And also, another thing that I’ve had to keep reminding myself, and I think I said this, meet people where they are. So in the world that I have become immersed in with wellbeing, both working with the University of Pennsylvania positive psychology program, being on the wellbeing committee, talking to all you folks nationally, is you start to forget that there’s a lot of folks that still need … They don’t know what we’re talking about with wellbeing. They need to understand the basics again, and again, and again, and again, and again. So that’s you can’t just say it once and then jump to the next five things.

BREE:

They don’t see the world through our eyes.

MARTHA:

Exactly. Exactly. You’ve got to meet people where they are.

CHRIS:

Heidi, one … Sorry. Martha, one final question. Optimistic or concern about what lies ahead on the wellbeing front?

MARTHA:

Optimistic. I’m optimistic. I think that we’re waking up as a profession. And silver lining of coronavirus I think is helping that. And I’ll give you a little story maybe that would highlight this. When I was a young lawyer, nobody talked about this stuff. And I think that’s probably pretty common. It was definitely not unique to my organization. And if anything, if somebody struggled, the answer was, oh, they can’t cut it. Right? I don’t hear that anymore. I am very optimistic about that. People are talking about it. They are talking about not just the preventative proactive stuff, but they’re talking about their own struggles. And so that is making me super optimistic.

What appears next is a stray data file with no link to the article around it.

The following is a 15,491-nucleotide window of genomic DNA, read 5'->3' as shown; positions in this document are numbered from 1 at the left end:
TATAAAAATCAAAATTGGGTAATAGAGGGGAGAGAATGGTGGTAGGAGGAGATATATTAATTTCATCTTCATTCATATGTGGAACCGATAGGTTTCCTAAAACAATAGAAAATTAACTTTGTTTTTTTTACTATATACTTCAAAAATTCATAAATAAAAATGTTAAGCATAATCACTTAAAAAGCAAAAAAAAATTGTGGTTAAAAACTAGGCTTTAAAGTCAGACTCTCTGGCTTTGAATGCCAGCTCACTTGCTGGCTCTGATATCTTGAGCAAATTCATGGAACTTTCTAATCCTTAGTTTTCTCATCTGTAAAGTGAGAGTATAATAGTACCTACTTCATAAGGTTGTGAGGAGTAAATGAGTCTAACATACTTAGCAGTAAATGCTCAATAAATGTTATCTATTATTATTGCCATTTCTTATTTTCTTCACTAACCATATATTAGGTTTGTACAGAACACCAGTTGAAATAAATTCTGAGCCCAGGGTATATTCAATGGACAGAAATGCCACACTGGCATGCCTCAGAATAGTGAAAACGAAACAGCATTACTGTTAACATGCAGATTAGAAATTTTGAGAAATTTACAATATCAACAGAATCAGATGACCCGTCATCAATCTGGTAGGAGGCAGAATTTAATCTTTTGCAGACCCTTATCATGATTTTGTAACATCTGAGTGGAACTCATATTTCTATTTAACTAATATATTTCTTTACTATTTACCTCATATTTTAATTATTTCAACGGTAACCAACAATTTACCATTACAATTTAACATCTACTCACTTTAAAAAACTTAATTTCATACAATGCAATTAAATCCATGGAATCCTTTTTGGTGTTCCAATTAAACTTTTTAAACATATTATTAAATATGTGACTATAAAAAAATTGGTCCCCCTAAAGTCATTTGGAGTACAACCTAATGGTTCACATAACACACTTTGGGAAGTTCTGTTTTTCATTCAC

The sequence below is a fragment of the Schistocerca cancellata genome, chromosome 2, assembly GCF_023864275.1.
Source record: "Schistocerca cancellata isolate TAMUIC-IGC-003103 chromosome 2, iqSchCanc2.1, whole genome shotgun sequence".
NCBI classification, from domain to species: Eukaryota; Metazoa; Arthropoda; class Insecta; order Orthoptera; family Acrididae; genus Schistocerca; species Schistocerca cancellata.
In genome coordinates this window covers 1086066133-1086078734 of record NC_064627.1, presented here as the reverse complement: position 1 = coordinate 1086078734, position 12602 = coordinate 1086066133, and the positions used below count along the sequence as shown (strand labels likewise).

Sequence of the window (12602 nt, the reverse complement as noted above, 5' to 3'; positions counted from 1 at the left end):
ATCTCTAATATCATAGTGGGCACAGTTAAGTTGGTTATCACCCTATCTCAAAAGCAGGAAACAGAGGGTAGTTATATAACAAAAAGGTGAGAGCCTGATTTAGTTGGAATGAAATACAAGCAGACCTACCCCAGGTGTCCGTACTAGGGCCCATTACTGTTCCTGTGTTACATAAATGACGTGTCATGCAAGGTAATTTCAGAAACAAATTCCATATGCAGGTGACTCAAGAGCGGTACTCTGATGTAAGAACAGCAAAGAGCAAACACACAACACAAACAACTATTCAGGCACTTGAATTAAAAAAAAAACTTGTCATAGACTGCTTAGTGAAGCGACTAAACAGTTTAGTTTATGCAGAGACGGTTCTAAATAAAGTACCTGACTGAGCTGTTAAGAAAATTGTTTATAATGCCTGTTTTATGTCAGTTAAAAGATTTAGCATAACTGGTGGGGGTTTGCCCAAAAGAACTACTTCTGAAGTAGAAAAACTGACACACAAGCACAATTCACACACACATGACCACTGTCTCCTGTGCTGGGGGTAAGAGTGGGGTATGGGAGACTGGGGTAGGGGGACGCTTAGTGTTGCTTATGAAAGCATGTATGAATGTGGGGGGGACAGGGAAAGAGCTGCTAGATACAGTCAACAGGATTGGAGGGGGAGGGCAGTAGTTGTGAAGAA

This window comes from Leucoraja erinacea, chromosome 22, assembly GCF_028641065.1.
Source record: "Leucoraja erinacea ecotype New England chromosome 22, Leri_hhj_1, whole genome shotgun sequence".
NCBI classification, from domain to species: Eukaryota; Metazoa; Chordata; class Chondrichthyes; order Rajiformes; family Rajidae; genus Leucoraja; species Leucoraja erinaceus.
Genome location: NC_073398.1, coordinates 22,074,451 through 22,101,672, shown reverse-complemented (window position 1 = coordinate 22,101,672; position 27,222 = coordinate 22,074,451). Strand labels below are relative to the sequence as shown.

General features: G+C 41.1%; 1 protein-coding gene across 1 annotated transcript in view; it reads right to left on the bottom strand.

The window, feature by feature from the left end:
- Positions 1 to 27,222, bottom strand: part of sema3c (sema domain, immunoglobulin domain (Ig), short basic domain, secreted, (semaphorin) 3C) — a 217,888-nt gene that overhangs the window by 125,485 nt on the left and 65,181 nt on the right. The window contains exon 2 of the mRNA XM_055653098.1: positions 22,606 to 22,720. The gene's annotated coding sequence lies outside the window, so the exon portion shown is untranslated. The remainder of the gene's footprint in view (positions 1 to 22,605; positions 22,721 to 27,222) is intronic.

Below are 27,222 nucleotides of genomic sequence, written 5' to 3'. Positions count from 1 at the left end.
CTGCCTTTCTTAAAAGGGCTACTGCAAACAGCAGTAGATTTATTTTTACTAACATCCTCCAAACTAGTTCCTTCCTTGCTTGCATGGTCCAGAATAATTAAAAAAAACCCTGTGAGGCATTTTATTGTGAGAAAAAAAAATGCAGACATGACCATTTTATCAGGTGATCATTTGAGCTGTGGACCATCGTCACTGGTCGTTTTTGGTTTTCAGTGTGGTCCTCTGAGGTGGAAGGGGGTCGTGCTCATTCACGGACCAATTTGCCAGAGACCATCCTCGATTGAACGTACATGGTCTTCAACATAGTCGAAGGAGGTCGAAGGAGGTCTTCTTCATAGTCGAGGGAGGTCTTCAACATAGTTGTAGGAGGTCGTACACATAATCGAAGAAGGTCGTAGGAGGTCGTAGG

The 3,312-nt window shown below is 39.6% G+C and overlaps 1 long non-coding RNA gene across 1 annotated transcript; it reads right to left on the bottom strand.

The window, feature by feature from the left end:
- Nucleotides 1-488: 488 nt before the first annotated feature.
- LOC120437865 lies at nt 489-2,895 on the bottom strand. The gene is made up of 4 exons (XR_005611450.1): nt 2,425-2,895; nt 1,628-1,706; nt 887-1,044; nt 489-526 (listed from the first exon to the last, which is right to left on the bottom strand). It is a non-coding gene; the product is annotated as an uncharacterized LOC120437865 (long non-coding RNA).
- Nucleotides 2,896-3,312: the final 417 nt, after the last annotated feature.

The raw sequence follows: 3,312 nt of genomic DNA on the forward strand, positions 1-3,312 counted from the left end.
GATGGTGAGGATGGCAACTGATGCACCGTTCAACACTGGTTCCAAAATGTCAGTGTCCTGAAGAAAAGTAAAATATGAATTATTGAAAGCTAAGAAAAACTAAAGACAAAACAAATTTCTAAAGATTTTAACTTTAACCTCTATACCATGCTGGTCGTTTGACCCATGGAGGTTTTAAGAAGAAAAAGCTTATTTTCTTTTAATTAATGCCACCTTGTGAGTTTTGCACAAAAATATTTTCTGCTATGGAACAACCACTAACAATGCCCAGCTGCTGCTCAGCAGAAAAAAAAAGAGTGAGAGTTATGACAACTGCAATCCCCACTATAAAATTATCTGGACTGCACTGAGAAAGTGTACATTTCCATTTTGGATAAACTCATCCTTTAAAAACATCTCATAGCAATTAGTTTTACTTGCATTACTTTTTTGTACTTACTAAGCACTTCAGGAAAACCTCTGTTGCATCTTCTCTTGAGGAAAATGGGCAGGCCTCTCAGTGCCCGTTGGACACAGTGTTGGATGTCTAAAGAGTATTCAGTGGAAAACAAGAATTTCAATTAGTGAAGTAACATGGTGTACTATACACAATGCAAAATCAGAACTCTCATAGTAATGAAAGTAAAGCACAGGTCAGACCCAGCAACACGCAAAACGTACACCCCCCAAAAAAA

look what’s happening nationally with the organization that you two have been so instrumental in putting forward. We have research that we’re learning more, so I’m optimistic.

CHRIS:

Well, excellent. Well, Martha, we so appreciate you coming on the podcast. Your presence and the Utah State Bar’s commitment to wellbeing is in fact one of those small wins that adds up to kind of where we’re trying to get to in this long marathon. But it certainly is exciting to know that we’re in good hands as our leader, as you lead in Utah. Right? And I think again, we need to be thinking about ways that we can firmly have people at the grassroots level around the country who are just focused and excited about this particular issue because the bigger our army gets, I think the more success we ultimately will have.

MARTHA:

Agreed. Agreed.

CHRIS:

Yeah. All right, Bree. Any final closing comments?

BREE:

That’s it. Thank you, Martha, so much for being with us today. Exciting stuff.

MARTHA:

Well, thank you for having me. I love what you all are doing nationally. Keep it coming.

CHRIS:

When I heard your kind of notions of research and education and resources, it made me really think about a lot of those early discussions at the national task force level, so it’s nice to know that we’re aligned I think in understanding what the drivers are to this movement and ultimately where we’re going.

MARTHA:

Right, right. Agreed.

CHRIS:

Good stuff. Thanks. Thanks, Martha, and we’ll be back in a couple weeks. And until then, be well. Thanks for joining us.

MARTHA:

Thank you.